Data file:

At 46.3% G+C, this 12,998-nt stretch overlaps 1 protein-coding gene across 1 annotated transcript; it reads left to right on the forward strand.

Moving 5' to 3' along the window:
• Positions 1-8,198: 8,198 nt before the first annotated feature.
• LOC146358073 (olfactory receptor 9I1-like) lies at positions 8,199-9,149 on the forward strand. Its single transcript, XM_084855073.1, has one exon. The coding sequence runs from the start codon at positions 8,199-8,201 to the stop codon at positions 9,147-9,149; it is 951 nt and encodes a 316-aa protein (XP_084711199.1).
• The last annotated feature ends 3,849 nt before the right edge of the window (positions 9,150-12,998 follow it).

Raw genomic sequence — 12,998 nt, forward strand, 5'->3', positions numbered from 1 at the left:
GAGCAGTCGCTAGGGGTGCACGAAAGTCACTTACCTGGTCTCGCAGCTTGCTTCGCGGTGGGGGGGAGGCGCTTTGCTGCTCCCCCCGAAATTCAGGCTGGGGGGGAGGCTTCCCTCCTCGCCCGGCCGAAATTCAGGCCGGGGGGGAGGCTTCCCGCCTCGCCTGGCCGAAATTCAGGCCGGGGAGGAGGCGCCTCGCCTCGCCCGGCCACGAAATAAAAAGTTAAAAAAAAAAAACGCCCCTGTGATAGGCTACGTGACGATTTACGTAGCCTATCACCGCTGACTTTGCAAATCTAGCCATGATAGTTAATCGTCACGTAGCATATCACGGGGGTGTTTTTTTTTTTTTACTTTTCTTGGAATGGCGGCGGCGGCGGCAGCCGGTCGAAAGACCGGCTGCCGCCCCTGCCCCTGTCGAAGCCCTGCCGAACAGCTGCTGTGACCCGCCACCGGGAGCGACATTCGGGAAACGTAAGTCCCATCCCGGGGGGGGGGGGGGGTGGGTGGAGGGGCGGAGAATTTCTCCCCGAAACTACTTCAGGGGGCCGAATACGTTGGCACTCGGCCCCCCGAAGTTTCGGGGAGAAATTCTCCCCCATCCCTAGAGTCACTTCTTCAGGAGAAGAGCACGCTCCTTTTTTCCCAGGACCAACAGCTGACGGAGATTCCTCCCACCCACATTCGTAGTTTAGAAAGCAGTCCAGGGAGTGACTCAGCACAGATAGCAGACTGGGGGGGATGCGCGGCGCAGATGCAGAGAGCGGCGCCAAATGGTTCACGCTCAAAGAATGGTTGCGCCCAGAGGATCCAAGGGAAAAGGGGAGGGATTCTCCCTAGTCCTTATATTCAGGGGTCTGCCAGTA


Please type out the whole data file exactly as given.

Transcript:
At 46.3% G+C, this 12,998-nt stretch overlaps 1 protein-coding gene across 1 annotated transcript; it reads left to right on the forward strand.

Moving 5' to 3' along the window:
• Positions 1-8,198: 8,198 nt before the first annotated feature.
• LOC146358073 (olfactory receptor 9I1-like) lies at positions 8,199-9,149 on the forward strand. Its single transcript, XM_084855073.1, has one exon. The coding sequence runs from the start codon at positions 8,199-8,201 to the stop codon at positions 9,147-9,149; it is 951 nt and encodes a 316-aa protein (XP_084711199.1).
• The last annotated feature ends 3,849 nt before the right edge of the window (positions 9,150-12,998 follow it).

Raw genomic sequence — 12,998 nt, forward strand, 5'->3', positions numbered from 1 at the left:
GAGCAGTCGCTAGGGGTGCACGAAAGTCACTTACCTGGTCTCGCAGCTTGCTTCGCGGTGGGGGGGAGGCGCTTTGCTGCTCCCCCCGAAATTCAGGCTGGGGGGGAGGCTTCCCTCCTCGCCCGGCCGAAATTCAGGCCGGGGGGGAGGCTTCCCGCCTCGCCTGGCCGAAATTCAGGCCGGGGAGGAGGCGCCTCGCCTCGCCCGGCCACGAAATAAAAAGTTAAAAAAAAAAAACGCCCCTGTGATAGGCTACGTGACGATTTACGTAGCCTATCACCGCTGACTTTGCAAATCTAGCCATGATAGTTAATCGTCACGTAGCATATCACGGGGGTGTTTTTTTTTTTTTACTTTTCTTGGAATGGCGGCGGCGGCGGCAGCCGGTCGAAAGACCGGCTGCCGCCCCTGCCCCTGTCGAAGCCCTGCCGAACAGCTGCTGTGACCCGCCACCGGGAGCGACATTCGGGAAACGTAAGTCCCATCCCGGGGGGGGGGGGGGGTGGGTGGAGGGGCGGAGAATTTCTCCCCGAAACTACTTCAGGGGGCCGAATACGTTGGCACTCGGCCCCCCGAAGTTTCGGGGAGAAATTCTCCCCCATCCCTAGAGTCACTTCTTCAGGAGAAGAGCACGCTCCTTTTTTCCCAGGACCAACAGCTGACGGAGATTCCTCCCACCCACATTCGTAGTTTAGAAAGCAGTCCAGGGAGTGACTCAGCACAGATAGCAGACTGGGGGGGATGCGCGGCGCAGATGCAGAGAGCGGCGCCAAATGGTTCACGCTCAAAGAATGGTTGCGCCCAGAGGATCCAAGGGAAAAGGGGAGGGATTCTCCCTAGTCCTTATATTCAGGGGTCTGCCAGTA